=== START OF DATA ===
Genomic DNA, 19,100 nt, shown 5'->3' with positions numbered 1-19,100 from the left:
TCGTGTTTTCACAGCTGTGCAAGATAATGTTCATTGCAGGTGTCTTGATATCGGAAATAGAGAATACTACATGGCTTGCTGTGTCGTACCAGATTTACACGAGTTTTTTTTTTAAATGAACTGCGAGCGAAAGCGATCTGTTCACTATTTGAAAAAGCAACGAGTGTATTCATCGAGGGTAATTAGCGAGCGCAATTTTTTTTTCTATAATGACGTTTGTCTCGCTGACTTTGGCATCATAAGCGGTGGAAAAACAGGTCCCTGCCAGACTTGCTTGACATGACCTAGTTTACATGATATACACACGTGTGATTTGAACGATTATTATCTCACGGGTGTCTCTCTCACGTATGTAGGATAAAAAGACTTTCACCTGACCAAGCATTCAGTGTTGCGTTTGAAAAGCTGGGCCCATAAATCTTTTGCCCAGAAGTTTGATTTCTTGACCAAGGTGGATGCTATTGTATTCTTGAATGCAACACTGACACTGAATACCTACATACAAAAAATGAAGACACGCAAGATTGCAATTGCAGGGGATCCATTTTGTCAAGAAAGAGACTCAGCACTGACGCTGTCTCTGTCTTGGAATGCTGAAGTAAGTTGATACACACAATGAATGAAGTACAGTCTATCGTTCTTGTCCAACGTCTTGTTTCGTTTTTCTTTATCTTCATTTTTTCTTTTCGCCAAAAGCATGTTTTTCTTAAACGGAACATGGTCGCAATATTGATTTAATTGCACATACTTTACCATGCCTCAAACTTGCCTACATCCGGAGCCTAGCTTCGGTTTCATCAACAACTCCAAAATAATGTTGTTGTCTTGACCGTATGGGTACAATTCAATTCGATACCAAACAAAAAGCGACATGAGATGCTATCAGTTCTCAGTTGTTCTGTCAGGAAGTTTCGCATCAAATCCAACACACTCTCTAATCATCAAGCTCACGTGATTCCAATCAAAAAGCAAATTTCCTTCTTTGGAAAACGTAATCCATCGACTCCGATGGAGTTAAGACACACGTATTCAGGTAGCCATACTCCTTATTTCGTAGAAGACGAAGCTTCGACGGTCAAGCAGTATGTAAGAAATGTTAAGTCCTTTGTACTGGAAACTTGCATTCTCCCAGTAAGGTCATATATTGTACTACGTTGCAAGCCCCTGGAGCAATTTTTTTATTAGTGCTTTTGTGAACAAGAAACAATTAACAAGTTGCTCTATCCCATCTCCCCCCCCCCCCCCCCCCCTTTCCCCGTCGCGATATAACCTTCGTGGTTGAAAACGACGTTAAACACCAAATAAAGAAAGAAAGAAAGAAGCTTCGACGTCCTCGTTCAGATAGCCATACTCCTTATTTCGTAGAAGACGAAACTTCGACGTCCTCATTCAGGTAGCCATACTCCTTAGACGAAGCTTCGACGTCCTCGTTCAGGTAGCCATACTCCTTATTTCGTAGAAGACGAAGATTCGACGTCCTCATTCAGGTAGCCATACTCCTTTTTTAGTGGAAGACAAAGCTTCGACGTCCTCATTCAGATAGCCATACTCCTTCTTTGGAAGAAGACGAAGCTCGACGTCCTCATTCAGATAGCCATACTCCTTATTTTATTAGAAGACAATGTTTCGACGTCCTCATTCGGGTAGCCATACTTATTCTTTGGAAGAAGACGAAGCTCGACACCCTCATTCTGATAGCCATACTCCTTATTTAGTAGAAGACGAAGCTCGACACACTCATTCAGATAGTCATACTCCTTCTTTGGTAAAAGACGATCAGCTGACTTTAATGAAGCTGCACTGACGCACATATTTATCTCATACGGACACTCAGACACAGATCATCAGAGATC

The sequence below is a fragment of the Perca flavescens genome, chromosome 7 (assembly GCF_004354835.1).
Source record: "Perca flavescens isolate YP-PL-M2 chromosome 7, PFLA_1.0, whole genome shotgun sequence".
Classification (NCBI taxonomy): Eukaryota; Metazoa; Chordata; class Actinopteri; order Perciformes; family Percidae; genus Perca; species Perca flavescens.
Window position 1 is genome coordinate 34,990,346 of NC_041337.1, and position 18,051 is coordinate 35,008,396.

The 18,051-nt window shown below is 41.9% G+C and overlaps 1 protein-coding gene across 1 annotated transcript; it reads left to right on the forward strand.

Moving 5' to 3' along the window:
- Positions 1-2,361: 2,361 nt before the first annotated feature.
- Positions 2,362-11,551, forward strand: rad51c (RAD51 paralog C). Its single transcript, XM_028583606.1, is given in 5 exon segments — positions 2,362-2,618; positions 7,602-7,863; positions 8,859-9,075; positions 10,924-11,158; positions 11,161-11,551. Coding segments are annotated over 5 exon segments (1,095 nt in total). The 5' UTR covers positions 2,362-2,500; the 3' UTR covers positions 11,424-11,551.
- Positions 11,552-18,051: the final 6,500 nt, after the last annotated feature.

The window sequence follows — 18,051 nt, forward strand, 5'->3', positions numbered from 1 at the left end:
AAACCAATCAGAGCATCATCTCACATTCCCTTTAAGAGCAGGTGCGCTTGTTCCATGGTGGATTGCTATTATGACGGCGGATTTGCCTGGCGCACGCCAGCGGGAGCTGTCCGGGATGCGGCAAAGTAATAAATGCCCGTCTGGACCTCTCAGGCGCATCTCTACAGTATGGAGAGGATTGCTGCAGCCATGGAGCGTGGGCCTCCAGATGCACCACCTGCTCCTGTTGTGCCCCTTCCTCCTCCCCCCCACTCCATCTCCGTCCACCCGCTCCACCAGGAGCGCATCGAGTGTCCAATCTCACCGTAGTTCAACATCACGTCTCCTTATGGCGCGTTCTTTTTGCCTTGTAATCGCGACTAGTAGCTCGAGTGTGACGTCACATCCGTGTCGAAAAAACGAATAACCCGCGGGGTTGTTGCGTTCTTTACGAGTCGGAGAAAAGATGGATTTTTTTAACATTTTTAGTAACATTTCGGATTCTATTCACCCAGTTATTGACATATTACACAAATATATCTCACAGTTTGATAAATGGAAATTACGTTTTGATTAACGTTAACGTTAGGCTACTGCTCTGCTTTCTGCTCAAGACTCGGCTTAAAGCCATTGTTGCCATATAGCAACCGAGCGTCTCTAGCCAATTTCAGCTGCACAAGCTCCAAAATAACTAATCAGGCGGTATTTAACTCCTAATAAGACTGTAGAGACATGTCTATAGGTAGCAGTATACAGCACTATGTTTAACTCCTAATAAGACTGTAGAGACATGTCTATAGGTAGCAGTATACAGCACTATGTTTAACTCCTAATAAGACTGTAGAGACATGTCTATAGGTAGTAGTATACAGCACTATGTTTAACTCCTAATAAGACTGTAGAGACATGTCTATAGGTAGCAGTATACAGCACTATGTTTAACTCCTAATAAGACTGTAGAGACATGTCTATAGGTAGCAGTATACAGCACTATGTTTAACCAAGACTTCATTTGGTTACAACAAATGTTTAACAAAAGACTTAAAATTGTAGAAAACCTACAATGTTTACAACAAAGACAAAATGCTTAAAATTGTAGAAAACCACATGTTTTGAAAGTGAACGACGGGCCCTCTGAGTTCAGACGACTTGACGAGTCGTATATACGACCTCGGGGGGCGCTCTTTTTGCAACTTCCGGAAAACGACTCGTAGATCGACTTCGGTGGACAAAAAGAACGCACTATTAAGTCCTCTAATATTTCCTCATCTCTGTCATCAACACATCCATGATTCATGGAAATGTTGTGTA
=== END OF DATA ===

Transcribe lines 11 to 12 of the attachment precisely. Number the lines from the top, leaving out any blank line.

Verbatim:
- Positions 11,552-18,051: the final 6,500 nt, after the last annotated feature.

The window sequence follows — 18,051 nt, forward strand, 5'->3', positions numbered from 1 at the left end: